In fact, I’m not sure I’d be as defensive as Nick; I actually think it’s quite healthy that we mock our political leaders. A messianic cult of political leaders is exactly the sort of unreasonable expectation and affectation we should attack. My objection to Mrs. P was that its alternative was just as wrong-headed as the behaviour it was attacking.

    The second episode definitely touches on the fact that “it’s actually more complicated than it looks” and tries to set the series in the direction of becoming a British version of The West Wing.

    I suppose it was inevitable that this sort of premise was necessary for a British West Wing, as US politics are so much more personality-based around a President than our parliamentary party system, and that’s the sort of dynamic that makes good TV. Hence, the need for a less partisan PM. Still, I think it requires such a suspension of disbelief as to undermine any political story-telling it now wants to do…

    Ironically, what opinions she does show (massive enthusiast for decentralisation; anti-war) are liberal ones! But then we lapse back into strange fantasy populism that apparently pleases everyone. For example, the “People’s Queen’s Speech” clips showed us how bizarre and unreconcilable different ideas were… but yet Mrs. P apparently reconciled them all off-screen.

    It’s politics without the ideas or any fractures in public opinion, it seems!. Given that politics is really about ideas and the process by which we resolve conflicting ideas, how can a “political” TV show do any more than concentrate on the capuccino froth? (aka Cameron, Blair and the spin doctors). It will try, but I think its treatment of issues (e.g: Iranian kidnapping last night) squares oddly with the premise of the series.

    President Bartlet may have been the unrealistic hero of liberal US Democrats… but at least The West Wing concedes the existence of detractors who disagree with him, even if they were too often pantomime villains, and dilemmas that challenge his values. I’m sure the needs of the drama will introduce these elements slowly, and Mrs. P may well become passable political drama.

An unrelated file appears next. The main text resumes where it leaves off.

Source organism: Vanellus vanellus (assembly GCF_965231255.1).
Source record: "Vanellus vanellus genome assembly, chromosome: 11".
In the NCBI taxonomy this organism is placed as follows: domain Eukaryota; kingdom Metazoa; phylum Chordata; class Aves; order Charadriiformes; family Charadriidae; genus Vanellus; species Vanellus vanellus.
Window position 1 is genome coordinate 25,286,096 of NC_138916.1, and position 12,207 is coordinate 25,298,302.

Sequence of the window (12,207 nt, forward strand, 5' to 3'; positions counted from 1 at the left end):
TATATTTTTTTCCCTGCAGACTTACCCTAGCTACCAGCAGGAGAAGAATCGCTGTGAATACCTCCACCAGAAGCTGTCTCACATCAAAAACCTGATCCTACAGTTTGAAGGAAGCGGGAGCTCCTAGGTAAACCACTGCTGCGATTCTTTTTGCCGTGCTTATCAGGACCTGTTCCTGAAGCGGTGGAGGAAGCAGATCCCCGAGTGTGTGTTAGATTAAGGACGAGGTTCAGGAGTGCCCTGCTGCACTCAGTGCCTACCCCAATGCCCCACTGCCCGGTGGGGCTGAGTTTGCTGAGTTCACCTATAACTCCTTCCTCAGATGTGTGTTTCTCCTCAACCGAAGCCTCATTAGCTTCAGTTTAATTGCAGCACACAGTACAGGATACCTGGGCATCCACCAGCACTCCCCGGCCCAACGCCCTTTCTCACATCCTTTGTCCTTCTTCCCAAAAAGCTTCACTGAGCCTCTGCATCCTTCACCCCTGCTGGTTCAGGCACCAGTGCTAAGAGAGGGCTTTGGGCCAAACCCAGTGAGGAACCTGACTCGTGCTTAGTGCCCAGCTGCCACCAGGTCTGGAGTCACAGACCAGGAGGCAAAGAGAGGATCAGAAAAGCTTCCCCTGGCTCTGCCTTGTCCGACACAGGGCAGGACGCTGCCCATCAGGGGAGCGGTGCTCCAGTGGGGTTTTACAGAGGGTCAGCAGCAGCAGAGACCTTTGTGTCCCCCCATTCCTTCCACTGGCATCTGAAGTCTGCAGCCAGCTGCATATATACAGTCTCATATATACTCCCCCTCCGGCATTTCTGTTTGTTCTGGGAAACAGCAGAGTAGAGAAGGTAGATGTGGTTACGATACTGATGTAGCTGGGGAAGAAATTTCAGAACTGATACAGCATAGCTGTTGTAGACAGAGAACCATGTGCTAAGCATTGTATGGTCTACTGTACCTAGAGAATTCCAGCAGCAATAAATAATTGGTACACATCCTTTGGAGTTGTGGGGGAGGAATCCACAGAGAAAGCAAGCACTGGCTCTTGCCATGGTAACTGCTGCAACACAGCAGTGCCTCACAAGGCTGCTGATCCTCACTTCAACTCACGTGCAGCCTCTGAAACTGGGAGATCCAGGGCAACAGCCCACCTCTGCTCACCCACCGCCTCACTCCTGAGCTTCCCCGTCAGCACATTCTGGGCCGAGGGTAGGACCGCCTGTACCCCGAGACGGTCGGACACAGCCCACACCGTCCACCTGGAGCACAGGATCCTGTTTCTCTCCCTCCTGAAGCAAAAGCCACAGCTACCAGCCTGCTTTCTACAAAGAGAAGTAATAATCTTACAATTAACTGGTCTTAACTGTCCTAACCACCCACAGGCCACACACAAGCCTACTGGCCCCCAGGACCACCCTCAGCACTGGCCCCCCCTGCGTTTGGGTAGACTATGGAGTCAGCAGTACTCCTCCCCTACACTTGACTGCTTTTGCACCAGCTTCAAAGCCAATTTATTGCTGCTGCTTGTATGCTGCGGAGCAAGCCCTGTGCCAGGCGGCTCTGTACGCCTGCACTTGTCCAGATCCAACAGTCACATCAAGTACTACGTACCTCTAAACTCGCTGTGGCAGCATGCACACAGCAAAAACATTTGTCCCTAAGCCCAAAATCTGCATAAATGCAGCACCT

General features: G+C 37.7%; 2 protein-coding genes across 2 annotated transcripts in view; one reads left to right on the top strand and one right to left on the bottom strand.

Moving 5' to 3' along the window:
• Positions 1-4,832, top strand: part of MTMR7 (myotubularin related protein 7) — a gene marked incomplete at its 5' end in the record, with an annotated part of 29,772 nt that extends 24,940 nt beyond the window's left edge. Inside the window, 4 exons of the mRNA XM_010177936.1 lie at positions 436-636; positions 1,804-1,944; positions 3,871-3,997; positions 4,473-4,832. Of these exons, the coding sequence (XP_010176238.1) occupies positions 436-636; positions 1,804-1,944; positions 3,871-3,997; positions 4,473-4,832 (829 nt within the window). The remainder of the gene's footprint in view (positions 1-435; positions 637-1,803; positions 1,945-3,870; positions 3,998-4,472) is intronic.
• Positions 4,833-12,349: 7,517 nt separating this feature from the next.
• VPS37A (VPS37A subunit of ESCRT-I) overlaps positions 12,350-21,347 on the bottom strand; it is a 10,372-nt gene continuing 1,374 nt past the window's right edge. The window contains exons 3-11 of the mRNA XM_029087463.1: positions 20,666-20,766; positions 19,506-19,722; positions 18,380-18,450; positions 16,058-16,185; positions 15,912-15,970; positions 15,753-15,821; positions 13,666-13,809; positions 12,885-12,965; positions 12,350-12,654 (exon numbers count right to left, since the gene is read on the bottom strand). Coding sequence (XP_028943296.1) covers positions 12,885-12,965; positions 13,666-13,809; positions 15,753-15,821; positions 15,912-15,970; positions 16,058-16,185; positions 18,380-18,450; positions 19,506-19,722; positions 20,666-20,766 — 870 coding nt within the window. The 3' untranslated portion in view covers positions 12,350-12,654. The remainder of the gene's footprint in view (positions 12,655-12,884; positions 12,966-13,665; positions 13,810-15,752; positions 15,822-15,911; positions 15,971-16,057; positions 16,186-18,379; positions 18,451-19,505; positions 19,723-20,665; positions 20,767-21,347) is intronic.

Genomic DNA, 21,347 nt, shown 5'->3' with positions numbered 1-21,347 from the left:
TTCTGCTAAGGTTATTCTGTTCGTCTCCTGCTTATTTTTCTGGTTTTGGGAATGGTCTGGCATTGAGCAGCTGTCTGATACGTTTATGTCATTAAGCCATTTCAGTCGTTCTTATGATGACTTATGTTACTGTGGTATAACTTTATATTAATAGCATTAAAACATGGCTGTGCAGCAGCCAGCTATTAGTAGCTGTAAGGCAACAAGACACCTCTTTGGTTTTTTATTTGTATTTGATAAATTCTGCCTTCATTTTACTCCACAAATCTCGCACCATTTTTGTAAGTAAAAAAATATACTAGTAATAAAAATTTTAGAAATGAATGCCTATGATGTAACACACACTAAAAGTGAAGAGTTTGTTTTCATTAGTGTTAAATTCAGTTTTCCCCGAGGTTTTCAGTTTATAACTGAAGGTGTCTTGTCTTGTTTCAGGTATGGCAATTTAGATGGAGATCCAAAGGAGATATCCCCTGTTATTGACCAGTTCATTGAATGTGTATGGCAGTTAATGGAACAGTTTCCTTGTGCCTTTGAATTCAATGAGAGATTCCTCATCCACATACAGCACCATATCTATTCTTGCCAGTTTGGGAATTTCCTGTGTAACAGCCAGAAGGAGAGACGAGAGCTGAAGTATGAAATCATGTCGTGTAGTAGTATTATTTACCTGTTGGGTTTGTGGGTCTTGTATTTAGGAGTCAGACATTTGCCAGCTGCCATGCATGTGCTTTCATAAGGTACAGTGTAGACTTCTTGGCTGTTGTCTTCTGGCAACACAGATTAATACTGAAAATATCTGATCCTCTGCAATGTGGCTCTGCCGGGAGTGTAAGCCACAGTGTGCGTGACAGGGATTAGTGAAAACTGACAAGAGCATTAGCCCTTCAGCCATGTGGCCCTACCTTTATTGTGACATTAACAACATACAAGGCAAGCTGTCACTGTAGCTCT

I wish the series well, and it may do a good job of exploring issues and raising public awareness of political issues. But for now, I’m not sure how well it can do that until it dumps its idea-free permise and starts engages with political issues not presentational narrative.

  • I’ve watched the first two episodes and love it as light entertainment. This is not intened to be a political programme. Jane Horrocks is great. I think you guys are all too cerebral about this – treat it as a situation comedy and farce. If you want an insight into the state of British politics today, watch Newsnight. Lighten up and just laugh at the ludricrously improbable storyline. The injection of real life politicians and media people is fun – get in on the joke too. This series was not written to provide a commentary on the state of politics today.

  • Well said David,

    After reading most of this drivel I was finally pleasantly surprised to see someone who appreciates the programme for what it is – Entertainment!